Kouebokkeveld Mountains

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Koue Bokkeveld Mountains
Stack of split sandstone below Cedarberg sandstone cliff.jpg
The Cedarberg sandstone that makes up the Koue Bokkeveld has intriguing patterns of erosion and cracking. Here a bus-sized block split naturally into regular brick-like right parallelepipeds.
Highest point
Elevation1,690 m (5,540 ft)
ListingList of mountain ranges of South Africa
Coordinates32°12′0″S 19°25′0″E / 32.20000°S 19.41667°E / -32.20000; 19.41667Coordinates: 32°12′0″S 19°25′0″E / 32.20000°S 19.41667°E / -32.20000; 19.41667
Length30 km (19 mi) WNW/ESE
Width8 km (5.0 mi) ENE/WSW
Koue Bokkeveld Mountains is located in South Africa
Koue Bokkeveld Mountains
Koue Bokkeveld Mountains
CountrySouth Africa
ProvinceWestern Cape
Parent rangeWestern Cape System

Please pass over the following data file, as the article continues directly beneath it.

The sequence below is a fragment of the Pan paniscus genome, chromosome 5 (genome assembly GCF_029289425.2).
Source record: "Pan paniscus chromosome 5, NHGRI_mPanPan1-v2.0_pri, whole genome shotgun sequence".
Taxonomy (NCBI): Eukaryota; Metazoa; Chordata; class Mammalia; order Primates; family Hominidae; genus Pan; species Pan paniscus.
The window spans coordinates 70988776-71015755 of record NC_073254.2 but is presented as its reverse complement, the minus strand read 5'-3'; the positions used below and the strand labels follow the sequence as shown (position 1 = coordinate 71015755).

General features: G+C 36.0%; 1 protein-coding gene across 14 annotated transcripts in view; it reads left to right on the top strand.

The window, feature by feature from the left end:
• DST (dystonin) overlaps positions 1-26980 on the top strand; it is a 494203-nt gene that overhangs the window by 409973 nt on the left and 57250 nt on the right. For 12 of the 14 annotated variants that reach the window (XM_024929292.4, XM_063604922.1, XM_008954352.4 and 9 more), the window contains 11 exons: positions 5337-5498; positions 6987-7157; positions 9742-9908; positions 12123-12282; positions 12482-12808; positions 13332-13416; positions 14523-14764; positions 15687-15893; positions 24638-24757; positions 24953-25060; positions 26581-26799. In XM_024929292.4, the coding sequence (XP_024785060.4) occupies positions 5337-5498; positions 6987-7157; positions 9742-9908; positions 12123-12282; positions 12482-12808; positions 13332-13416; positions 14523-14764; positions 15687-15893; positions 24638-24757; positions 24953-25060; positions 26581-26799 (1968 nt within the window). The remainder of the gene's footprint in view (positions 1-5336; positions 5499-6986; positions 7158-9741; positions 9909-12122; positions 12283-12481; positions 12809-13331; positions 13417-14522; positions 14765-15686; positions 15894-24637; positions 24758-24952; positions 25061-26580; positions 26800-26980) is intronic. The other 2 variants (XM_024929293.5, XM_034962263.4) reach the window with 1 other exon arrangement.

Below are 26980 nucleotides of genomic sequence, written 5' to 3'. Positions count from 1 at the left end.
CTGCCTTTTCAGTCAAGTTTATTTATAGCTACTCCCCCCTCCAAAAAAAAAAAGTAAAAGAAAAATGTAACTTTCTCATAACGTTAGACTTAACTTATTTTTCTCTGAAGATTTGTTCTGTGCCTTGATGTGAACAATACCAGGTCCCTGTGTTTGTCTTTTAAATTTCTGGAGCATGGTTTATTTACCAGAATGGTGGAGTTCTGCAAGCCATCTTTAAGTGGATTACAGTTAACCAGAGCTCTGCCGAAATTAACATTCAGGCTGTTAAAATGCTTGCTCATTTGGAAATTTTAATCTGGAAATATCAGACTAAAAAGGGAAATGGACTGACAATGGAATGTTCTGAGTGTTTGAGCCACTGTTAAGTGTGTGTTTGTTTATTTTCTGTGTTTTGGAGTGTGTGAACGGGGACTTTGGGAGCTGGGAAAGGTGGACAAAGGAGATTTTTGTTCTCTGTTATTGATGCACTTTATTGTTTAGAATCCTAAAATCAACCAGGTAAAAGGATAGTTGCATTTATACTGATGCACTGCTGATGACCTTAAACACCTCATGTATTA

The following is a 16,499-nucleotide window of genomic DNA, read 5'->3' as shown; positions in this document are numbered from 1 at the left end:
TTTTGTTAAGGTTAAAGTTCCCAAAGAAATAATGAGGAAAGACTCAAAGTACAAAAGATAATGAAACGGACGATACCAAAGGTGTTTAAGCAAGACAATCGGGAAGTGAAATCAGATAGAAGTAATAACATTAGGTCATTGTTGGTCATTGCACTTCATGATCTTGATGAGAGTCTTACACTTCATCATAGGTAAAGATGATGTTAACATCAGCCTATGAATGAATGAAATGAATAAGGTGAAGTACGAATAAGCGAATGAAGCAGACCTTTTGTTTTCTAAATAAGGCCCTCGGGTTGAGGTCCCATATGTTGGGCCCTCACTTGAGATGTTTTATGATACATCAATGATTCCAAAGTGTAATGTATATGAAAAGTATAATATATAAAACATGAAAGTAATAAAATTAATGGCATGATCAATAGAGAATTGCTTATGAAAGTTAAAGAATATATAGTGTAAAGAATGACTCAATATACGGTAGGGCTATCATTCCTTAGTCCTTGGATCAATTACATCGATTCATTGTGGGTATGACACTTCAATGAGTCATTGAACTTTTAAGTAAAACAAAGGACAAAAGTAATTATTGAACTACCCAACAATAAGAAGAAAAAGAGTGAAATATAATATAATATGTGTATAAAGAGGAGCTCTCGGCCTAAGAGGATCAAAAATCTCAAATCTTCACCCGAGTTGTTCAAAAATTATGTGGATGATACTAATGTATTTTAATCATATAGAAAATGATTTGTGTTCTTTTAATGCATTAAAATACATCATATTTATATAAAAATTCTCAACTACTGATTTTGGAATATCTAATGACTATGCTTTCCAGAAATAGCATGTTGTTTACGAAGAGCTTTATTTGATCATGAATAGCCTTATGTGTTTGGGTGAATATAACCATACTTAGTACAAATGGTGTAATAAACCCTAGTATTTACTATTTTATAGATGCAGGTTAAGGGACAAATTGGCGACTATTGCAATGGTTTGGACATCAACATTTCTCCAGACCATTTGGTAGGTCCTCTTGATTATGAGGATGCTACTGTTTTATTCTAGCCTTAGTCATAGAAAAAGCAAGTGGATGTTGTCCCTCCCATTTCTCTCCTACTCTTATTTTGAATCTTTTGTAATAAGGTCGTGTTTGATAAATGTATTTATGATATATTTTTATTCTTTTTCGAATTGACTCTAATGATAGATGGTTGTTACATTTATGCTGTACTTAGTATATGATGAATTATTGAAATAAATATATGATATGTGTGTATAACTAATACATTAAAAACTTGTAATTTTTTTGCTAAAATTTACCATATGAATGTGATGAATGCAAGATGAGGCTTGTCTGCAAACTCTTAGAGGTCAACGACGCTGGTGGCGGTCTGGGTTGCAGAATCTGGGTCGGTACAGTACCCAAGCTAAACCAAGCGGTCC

OrogenyCape Fold Belt
Age of rockPaleoproterozoic
Type of rockSandstone
Easiest routeFrom Prince Alfred Hamlet

The Koue Bokkeveld, meaning "Cold Buck Shrubland" in Afrikaans, is a mountain range in the Western Cape Province, South Africa. Geologically the range is composed of Cedarberg Sandstone of the Cape System.

Location and extent[edit]

It is located above Prince Alfred Hamlet, north of Ceres, and south and east of Citrusdal. The range runs in a WNW-ESE direction with a tall escarpment on its southern and southwestern side. Elevations of the range are an average of 1,600 m and there is often snow in winter. These heights are one of the coldest places in the Western Cape in winter.[1]


The Koue Bokkeveld falls within the Olifants/Doring system and the Doring River has its sources in this range, contributing substantially to the flow of the Olifants catchment area.


The flora of the Koue Bokkeveld is similar to the Cedarberg flora, with mountain fynbos at high altitudes, Karoo vegetation on the lower slopes and patches of Mountain cypress. Plants such as the Oil bract conebush, a species of Leucadendron, may be found.[2]


There are ancient San rock paintings at a place called Katbakkies.[3] A meteorite crashed on the Koue Bokkeveld in 1838. It is known as the Koue Bokkeveld or CM2 meteorite.[4] Its fragments were dispersed and now most of them have been lost.[5]

See also[edit]


External links[edit]